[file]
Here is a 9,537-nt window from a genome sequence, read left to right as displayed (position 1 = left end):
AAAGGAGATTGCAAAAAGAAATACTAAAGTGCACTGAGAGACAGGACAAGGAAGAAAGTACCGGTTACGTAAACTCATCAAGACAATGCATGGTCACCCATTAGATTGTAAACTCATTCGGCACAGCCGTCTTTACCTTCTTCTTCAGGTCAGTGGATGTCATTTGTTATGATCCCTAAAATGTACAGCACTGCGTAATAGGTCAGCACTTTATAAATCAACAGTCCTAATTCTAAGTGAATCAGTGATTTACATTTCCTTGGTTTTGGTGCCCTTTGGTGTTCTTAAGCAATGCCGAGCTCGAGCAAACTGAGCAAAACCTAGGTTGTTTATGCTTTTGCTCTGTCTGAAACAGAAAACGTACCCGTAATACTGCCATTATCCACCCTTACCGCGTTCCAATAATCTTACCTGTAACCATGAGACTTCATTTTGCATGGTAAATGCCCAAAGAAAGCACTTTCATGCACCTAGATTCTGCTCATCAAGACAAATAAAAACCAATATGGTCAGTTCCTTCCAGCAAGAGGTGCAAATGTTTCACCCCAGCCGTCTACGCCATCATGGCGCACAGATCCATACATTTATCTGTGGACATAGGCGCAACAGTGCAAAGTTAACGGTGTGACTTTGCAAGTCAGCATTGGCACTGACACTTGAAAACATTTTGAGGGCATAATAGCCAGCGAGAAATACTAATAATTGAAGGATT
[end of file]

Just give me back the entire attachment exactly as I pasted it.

Here is a 9,537-nt window from a genome sequence, read left to right as displayed (position 1 = left end):
AAAGGAGATTGCAAAAAGAAATACTAAAGTGCACTGAGAGACAGGACAAGGAAGAAAGTACCGGTTACGTAAACTCATCAAGACAATGCATGGTCACCCATTAGATTGTAAACTCATTCGGCACAGCCGTCTTTACCTTCTTCTTCAGGTCAGTGGATGTCATTTGTTATGATCCCTAAAATGTACAGCACTGCGTAATAGGTCAGCACTTTATAAATCAACAGTCCTAATTCTAAGTGAATCAGTGATTTACATTTCCTTGGTTTTGGTGCCCTTTGGTGTTCTTAAGCAATGCCGAGCTCGAGCAAACTGAGCAAAACCTAGGTTGTTTATGCTTTTGCTCTGTCTGAAACAGAAAACGTACCCGTAATACTGCCATTATCCACCCTTACCGCGTTCCAATAATCTTACCTGTAACCATGAGACTTCATTTTGCATGGTAAATGCCCAAAGAAAGCACTTTCATGCACCTAGATTCTGCTCATCAAGACAAATAAAAACCAATATGGTCAGTTCCTTCCAGCAAGAGGTGCAAATGTTTCACCCCAGCCGTCTACGCCATCATGGCGCACAGATCCATACATTTATCTGTGGACATAGGCGCAACAGTGCAAAGTTAACGGTGTGACTTTGCAAGTCAGCATTGGCACTGACACTTGAAAACATTTTGAGGGCATAATAGCCAGCGAGAAATACTAATAATTGAAGGATT